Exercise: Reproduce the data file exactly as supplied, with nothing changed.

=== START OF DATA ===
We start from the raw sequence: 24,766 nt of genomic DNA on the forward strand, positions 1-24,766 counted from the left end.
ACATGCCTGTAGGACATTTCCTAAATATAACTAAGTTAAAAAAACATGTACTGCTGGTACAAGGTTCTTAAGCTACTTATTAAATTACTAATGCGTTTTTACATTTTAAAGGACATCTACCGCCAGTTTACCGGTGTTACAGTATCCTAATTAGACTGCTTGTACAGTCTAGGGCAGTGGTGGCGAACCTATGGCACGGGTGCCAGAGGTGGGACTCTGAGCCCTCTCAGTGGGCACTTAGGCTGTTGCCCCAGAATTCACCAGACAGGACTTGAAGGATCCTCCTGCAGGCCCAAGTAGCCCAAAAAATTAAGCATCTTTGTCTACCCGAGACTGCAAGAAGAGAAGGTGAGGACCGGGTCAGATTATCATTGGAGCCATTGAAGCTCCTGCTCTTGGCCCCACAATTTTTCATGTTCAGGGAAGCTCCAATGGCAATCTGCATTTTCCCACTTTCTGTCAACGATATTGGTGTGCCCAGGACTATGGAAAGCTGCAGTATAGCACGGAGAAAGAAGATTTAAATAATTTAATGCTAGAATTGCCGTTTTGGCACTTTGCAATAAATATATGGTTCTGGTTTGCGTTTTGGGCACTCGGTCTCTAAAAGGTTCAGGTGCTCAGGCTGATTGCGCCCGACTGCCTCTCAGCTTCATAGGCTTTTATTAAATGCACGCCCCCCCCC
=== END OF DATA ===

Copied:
We start from the raw sequence: 24,766 nt of genomic DNA on the forward strand, positions 1-24,766 counted from the left end.
ACATGCCTGTAGGACATTTCCTAAATATAACTAAGTTAAAAAAACATGTACTGCTGGTACAAGGTTCTTAAGCTACTTATTAAATTACTAATGCGTTTTTACATTTTAAAGGACATCTACCGCCAGTTTACCGGTGTTACAGTATCCTAATTAGACTGCTTGTACAGTCTAGGGCAGTGGTGGCGAACCTATGGCACGGGTGCCAGAGGTGGGACTCTGAGCCCTCTCAGTGGGCACTTAGGCTGTTGCCCCAGAATTCACCAGACAGGACTTGAAGGATCCTCCTGCAGGCCCAAGTAGCCCAAAAAATTAAGCATCTTTGTCTACCCGAGACTGCAAGAAGAGAAGGTGAGGACCGGGTCAGATTATCATTGGAGCCATTGAAGCTCCTGCTCTTGGCCCCACAATTTTTCATGTTCAGGGAAGCTCCAATGGCAATCTGCATTTTCCCACTTTCTGTCAACGATATTGGTGTGCCCAGGACTATGGAAAGCTGCAGTATAGCACGGAGAAAGAAGATTTAAATAATTTAATGCTAGAATTGCCGTTTTGGCACTTTGCAATAAATATATGGTTCTGGTTTGCGTTTTGGGCACTCGGTCTCTAAAAGGTTCAGGTGCTCAGGCTGATTGCGCCCGACTGCCTCTCAGCTTCATAGGCTTTTATTAAATGCACGCCCCCCCCC